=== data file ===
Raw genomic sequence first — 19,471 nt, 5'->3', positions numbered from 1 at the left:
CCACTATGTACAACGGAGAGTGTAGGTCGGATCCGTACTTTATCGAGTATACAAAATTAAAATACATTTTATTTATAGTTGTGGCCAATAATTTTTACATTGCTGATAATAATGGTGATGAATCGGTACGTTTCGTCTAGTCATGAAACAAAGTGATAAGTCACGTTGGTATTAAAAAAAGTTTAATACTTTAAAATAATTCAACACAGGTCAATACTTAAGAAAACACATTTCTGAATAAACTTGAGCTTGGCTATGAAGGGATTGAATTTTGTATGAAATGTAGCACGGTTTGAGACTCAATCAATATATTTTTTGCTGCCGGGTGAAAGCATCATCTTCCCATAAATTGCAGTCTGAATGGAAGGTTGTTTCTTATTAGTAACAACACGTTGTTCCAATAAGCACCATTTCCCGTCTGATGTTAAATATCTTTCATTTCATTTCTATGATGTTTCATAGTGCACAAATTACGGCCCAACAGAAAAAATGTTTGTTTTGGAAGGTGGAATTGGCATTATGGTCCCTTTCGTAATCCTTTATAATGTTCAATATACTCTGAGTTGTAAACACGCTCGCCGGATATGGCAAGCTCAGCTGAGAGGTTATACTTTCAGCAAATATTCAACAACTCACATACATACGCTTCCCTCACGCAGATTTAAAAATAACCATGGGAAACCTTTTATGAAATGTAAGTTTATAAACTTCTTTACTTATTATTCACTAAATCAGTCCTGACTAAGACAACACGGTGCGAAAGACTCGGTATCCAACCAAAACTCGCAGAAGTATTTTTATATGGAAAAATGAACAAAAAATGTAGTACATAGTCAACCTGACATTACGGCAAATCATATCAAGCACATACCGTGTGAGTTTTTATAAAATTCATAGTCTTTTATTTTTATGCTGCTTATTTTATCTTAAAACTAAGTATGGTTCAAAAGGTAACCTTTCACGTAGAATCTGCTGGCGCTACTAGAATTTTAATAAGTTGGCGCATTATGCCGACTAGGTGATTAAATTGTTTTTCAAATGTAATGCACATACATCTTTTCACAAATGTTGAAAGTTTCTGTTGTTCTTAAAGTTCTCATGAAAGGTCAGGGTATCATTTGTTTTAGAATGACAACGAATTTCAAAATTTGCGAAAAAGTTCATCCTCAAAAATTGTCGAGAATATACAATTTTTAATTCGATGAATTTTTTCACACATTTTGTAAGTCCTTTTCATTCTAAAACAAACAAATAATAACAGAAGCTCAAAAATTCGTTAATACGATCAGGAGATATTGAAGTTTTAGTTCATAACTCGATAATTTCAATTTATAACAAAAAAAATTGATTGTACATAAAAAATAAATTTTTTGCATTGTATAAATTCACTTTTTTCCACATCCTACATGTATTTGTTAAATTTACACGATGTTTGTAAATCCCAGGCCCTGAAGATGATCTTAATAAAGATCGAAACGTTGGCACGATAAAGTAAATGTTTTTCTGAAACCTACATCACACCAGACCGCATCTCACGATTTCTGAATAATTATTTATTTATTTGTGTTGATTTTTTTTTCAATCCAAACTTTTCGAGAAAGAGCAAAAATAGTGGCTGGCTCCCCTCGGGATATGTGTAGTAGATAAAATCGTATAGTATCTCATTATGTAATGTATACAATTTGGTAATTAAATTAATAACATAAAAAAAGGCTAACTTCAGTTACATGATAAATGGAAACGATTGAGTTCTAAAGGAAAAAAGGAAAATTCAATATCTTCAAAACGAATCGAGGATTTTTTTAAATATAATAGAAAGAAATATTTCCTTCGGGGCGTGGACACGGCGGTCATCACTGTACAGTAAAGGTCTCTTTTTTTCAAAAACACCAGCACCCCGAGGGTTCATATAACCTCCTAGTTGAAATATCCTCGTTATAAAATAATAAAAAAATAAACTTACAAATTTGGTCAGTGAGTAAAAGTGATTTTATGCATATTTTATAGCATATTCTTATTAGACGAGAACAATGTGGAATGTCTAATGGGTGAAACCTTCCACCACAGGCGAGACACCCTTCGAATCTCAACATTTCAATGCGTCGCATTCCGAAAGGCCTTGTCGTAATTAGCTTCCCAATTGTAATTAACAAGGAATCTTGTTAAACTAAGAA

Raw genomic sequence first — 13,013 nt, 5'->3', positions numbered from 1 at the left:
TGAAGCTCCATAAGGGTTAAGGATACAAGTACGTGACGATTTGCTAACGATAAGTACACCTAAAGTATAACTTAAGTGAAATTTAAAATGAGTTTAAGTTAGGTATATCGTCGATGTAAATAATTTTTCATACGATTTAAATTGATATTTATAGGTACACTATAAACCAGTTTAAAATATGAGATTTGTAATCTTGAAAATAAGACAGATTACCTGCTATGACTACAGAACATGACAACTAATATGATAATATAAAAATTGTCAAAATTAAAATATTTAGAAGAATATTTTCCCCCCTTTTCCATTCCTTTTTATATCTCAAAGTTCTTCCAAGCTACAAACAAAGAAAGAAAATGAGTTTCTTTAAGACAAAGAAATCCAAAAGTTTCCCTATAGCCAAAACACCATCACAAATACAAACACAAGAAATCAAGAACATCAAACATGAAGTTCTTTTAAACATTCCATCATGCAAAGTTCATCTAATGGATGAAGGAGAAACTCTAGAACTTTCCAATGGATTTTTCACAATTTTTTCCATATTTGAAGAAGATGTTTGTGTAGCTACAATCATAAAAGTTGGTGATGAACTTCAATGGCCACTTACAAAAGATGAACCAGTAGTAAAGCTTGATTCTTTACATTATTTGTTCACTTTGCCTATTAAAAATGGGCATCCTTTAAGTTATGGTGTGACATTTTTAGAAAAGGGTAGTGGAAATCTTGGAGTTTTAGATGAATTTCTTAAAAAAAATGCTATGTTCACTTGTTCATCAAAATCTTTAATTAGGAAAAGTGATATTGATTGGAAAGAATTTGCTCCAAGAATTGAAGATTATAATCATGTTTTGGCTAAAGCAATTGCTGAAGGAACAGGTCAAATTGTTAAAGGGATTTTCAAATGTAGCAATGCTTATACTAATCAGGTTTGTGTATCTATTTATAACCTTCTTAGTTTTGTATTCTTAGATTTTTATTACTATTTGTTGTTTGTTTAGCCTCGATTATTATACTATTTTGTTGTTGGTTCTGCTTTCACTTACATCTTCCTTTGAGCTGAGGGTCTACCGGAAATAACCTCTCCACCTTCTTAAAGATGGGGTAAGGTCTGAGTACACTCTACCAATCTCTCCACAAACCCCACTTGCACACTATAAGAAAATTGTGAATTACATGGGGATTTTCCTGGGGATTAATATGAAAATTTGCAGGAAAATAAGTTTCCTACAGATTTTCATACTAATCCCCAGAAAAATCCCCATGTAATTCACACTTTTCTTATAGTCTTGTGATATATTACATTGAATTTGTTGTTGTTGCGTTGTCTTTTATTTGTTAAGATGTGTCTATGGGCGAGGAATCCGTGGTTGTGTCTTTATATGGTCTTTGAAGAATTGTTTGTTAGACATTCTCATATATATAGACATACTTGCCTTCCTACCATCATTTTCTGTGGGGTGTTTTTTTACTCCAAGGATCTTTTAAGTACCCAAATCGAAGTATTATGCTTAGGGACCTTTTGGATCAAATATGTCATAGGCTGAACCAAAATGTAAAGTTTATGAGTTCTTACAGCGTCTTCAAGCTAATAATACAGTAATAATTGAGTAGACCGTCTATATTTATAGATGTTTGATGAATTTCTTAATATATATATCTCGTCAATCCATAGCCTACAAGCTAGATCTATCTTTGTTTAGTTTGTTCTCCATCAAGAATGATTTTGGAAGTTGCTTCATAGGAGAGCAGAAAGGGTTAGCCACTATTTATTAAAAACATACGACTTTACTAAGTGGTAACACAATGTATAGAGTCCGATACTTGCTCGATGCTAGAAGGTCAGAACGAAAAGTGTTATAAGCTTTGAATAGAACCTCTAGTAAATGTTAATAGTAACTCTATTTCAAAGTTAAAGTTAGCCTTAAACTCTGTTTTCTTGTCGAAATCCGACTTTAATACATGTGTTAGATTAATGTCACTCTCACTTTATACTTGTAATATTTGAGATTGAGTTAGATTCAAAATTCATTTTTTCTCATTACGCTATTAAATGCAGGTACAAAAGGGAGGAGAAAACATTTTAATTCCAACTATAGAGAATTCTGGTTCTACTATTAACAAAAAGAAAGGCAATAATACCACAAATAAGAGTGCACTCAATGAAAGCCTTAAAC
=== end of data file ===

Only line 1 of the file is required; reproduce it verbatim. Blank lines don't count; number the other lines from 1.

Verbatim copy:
Raw genomic sequence first — 19,471 nt, 5'->3', positions numbered from 1 at the left: